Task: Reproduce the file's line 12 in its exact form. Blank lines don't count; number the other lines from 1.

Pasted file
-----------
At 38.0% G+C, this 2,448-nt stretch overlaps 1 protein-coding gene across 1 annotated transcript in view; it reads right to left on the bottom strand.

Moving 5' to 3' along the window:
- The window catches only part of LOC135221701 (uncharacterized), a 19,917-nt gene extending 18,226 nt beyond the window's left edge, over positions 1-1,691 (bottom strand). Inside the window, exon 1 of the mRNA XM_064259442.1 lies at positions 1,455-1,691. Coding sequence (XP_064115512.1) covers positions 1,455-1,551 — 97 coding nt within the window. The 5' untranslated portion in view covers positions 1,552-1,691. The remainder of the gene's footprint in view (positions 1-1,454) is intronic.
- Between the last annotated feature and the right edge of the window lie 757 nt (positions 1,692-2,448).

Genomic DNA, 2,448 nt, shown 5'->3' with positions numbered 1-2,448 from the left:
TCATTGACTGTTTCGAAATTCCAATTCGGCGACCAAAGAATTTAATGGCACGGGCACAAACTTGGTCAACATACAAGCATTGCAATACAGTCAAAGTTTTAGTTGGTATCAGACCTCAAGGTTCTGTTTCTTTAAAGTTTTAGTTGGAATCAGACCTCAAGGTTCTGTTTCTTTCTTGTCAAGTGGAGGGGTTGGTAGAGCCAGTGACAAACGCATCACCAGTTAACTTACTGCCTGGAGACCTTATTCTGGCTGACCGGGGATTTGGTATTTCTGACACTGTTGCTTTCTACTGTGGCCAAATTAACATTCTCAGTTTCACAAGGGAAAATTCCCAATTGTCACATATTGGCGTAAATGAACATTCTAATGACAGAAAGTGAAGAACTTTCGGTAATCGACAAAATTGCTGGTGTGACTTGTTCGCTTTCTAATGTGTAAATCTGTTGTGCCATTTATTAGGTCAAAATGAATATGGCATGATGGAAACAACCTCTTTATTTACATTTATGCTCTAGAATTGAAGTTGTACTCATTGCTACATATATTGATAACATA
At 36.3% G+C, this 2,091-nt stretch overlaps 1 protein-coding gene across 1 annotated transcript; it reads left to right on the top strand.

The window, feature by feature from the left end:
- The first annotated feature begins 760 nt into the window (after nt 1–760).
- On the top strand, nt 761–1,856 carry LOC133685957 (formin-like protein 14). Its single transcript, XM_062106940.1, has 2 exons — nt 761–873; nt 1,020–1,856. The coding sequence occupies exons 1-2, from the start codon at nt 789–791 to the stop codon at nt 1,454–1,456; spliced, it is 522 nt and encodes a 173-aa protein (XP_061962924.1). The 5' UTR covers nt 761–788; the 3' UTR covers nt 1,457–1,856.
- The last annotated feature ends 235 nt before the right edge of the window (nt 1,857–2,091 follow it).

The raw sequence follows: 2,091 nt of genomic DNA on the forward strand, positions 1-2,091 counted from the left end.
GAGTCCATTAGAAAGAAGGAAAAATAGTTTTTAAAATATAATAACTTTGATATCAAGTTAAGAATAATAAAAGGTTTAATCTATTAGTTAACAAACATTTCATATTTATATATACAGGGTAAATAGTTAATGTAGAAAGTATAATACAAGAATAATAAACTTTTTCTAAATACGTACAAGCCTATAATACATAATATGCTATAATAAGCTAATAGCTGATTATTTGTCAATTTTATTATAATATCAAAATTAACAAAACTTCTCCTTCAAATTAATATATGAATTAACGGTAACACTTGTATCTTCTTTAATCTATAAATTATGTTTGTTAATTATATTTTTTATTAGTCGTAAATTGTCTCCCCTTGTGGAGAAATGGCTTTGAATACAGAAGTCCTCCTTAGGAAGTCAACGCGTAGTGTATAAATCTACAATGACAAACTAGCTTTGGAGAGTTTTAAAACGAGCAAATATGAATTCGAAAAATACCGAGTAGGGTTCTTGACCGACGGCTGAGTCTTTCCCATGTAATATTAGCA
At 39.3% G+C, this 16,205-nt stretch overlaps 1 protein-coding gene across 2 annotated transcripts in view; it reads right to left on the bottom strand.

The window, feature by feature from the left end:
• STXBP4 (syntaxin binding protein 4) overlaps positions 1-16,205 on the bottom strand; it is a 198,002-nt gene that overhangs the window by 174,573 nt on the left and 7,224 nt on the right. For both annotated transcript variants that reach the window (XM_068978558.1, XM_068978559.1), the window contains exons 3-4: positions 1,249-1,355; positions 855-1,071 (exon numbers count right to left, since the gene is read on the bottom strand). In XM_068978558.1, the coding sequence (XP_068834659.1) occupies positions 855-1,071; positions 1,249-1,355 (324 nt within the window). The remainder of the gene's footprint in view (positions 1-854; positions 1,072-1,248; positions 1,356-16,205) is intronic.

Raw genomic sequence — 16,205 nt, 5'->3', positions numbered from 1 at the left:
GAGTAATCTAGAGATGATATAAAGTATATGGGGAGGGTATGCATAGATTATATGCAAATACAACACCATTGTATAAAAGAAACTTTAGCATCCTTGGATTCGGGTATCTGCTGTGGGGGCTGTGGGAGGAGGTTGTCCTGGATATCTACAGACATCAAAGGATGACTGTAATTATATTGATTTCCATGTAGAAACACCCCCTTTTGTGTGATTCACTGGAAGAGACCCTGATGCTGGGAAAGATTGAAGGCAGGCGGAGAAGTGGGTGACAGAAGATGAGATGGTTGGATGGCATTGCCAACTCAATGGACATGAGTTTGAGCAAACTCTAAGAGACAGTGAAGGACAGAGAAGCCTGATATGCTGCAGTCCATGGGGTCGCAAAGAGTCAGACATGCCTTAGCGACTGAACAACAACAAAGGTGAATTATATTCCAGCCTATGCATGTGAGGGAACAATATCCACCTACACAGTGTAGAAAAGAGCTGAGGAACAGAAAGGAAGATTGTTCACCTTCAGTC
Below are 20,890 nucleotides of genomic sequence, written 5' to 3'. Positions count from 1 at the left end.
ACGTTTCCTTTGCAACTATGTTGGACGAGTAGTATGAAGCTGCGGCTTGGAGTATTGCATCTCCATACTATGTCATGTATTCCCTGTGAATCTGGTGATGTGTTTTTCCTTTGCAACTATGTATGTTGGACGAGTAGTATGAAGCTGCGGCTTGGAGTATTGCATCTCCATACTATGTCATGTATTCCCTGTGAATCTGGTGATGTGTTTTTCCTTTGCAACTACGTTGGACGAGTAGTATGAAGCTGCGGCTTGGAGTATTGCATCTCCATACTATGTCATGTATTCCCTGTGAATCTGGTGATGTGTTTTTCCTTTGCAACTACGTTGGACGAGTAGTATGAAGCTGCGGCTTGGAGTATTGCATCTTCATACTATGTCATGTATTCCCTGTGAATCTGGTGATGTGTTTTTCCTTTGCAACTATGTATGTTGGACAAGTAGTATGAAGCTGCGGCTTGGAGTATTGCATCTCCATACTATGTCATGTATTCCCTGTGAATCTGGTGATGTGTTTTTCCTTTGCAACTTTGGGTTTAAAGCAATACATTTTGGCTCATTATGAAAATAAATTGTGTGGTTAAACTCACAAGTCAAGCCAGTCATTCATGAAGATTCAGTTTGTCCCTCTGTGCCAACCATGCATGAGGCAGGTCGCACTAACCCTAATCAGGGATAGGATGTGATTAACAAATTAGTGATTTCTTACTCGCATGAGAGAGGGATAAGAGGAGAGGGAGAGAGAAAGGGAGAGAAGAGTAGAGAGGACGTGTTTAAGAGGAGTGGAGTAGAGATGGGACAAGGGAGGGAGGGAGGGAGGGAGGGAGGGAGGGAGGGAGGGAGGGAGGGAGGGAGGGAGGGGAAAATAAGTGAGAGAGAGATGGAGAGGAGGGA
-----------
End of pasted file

The raw sequence follows: 2,091 nt of genomic DNA on the forward strand, positions 1-2,091 counted from the left end.